If a person who overdoses on fentanyl doesn’t get immediate medical attention, they can suffer a coma or respiratory failure, which can be deadly.

Responding to a Fentanyl Overdose

If you or someone else experiences a fentanyl overdose, it’s essential to know what to do; it could save a life. Calling 911 is the first step. It allows medical personnel to arrive to administer emergency treatment.

Naloxone (Narcan), an opioid agonist, can temporarily reverse an opioid overdose. Approved by the Food and Drug Administration (FDA), it’s available as a nasal spray and in an injectable form. Medical professionals who prescribe opioids often ensure their clients also have naloxone in case of accidental overdose. Alternatively, people who have loved ones who are struggling with drug addiction to opioids can ask their healthcare providers to supply them with this life-saving treatment and teach them how to use it.

Administering naloxone during an overdose is crucial if the person has stopped breathing. If a person does not respond to one dose, a second one can be administered. Another dose may be necessary because fentanyl is such a potent drug. In addition, naloxone only stays in the body for 30 to 90 minutes, and fentanyl may remain in the body for longer than that. If a first responder has not arrived within this time frame, it is appropriate to dose the person experiencing an overdose a second time. 

Even after naloxone is in a person’s system, they need to be monitored to ensure they continue breathing. Keeping them awake is essential to this. They should never be left alone. If the person is lying down, you should turn them onto their side in the event they vomit. This can prevent them from choking.

Although some people believe it’s wise to slap someone in the throes of an overdose or put them in the shower, these things should be avoided. It can worsen their symptoms and cause them to go into shock or suffer injuries. Inducing vomiting should also be avoided.

What Are the Risk Factors for Fentanyl Overdose?

Fentanyl overdoses occur when a person suffers toxicity to the opioid drug. Sometimes, taking fentanyl is intentional, while other times, a person may unknowingly take it when it’s mixed with other drugs. This is due to the sheer potency of fentanyl. Whatever the case, some people have certain risk factors that can increase their chances of having a fentanyl overdose or an overdose on other opioids. Those risk factors include the following:

  • Changes in tolerance from taking a break from the drug
  • Changes in potency due to drug supply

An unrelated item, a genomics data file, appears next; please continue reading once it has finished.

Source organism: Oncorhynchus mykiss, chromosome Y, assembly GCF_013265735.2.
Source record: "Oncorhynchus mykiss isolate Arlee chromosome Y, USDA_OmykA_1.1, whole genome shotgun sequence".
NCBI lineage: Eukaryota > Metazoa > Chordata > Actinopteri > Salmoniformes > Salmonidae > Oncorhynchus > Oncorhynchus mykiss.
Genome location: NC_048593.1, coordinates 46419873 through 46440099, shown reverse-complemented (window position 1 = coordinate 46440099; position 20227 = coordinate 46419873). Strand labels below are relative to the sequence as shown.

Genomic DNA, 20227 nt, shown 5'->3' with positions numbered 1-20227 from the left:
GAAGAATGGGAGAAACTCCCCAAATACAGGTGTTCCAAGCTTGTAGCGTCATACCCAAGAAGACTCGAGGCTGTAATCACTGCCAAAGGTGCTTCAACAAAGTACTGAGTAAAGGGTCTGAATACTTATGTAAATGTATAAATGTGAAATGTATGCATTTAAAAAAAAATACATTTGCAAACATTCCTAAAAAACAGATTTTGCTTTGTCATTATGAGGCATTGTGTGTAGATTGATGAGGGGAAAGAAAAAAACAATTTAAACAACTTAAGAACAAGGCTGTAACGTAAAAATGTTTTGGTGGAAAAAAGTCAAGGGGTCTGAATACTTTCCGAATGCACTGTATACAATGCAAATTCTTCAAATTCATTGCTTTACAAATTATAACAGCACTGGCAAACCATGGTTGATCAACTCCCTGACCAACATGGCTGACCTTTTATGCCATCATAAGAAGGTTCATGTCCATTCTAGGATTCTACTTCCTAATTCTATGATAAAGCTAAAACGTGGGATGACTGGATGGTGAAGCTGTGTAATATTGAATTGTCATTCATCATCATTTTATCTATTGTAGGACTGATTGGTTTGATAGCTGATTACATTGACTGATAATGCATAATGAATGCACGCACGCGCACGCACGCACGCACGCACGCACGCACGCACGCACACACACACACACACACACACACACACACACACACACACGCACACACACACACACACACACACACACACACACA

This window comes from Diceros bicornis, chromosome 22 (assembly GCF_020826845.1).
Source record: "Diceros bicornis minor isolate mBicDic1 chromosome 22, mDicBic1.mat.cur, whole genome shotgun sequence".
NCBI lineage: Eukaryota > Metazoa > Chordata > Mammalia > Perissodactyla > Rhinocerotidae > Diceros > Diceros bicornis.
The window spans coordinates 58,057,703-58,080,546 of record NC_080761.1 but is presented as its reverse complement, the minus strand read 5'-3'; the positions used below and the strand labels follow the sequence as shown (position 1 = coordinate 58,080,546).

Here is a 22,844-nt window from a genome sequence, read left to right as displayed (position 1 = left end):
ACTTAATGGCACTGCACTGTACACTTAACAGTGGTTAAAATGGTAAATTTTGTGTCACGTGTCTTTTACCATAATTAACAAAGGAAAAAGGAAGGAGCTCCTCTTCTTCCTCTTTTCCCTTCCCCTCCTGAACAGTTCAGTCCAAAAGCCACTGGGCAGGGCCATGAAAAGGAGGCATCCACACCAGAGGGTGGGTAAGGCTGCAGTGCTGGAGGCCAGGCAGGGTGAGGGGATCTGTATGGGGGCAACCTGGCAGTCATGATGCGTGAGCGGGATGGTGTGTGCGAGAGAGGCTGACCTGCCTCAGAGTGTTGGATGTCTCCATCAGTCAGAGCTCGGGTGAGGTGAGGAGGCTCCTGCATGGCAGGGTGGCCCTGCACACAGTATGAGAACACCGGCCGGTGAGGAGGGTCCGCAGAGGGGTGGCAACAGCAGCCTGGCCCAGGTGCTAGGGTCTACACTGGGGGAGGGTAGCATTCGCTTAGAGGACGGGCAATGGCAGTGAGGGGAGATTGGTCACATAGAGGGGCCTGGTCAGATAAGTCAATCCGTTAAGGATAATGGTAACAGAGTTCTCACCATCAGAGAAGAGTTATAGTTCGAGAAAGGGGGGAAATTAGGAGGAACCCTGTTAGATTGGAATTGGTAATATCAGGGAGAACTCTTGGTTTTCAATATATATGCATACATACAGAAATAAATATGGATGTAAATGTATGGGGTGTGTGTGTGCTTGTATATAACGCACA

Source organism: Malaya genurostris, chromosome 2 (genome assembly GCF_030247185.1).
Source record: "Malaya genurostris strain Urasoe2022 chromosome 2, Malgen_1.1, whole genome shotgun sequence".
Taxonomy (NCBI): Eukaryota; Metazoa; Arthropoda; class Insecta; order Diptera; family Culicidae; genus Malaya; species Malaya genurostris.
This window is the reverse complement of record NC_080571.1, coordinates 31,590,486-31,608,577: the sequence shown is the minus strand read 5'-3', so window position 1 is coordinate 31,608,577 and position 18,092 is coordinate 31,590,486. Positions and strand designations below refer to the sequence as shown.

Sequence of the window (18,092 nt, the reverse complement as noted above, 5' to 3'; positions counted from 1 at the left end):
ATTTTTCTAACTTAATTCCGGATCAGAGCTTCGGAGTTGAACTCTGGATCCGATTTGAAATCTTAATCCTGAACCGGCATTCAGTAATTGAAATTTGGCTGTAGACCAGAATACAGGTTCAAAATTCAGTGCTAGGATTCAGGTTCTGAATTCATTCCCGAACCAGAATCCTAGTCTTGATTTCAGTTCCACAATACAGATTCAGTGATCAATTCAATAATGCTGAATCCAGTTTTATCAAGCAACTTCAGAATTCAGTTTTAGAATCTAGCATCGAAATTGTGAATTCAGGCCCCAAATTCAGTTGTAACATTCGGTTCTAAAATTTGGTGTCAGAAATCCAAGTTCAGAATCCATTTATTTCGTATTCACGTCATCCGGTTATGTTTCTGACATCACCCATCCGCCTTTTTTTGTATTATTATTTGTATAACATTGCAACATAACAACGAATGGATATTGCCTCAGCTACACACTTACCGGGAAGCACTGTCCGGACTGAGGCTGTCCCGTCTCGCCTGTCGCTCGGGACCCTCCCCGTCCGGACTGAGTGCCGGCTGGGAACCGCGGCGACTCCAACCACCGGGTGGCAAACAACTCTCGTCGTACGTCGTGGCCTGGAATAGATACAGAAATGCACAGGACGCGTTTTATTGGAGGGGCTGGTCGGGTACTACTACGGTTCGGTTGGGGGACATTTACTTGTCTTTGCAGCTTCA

• Chronic health conditions like heart disease, hepatitis C, HIV or lung disease
  • History of past drug overdose
  • Mixing opioids with depressants
  • Mixing opioids with stimulants

How to Reduce the Risk of Accidental Fentanyl Patch Exposure

Doctors may prescribe fentanyl patches to clients who suffer from severe pain, have advanced cancer, or after surgery. These medications pose risks to children or pets, so they should never be left out in the open where they can access them. Just like other drugs, fentanyl patches should be kept in a secure place such as a lockbox or someplace high where a child cannot get to them.

While wearing a fentanyl patch, it’s wise to cover it with an adhesive dressing to prevent it from coming off. Keeping it secured can avoid an accidental overdose by someone who was not prescribed the medication.

When taking off a patch and replacing it with a new one, the old patch should be disposed of properly. According to the FDA, fentanyl patches should be folded in half and stuck together by the adhesive sides and then flushed down the toilet. Never throw them in the garbage as children and pets can find them there.

A person with very young children must be careful at all times to prevent accidental fentanyl exposure. A parent wearing a fentanyl patch should avoid holding their child against them where the patch is; even partial detachment of the patch can result in fentanyl transferring to the child. They should also avoid sleeping with their baby to prevent potential exposure.

Recovery From Fentanyl Addiction

If you have decided it’s time to seek treatment so you can recover from fentanyl addiction, you’ve taken that first big step. Although recovery from any opioid addiction is challenging, there is hope. Detox is the first part of your treatment; it involves eliminating all traces of opioids from your system under the supervision of trained medical staff. During this process, you may receive medication to ease you through your withdrawal symptoms, which may be severe at times.

Inpatient treatment is often the best option for those with fentanyl addiction. It requires you to stay at the rehabilitation facility on a 24/7 basis so you can get continuous supervised care. Your treatment program is tailored to fit your needs and may include group, individual, or family therapy and various other services.

If you are ready to get the treatment you need for fentanyl addiction, Charles River Recovery can help. To start your recovery journey, call (844) 708-0610 today to learn more about our treatment programs.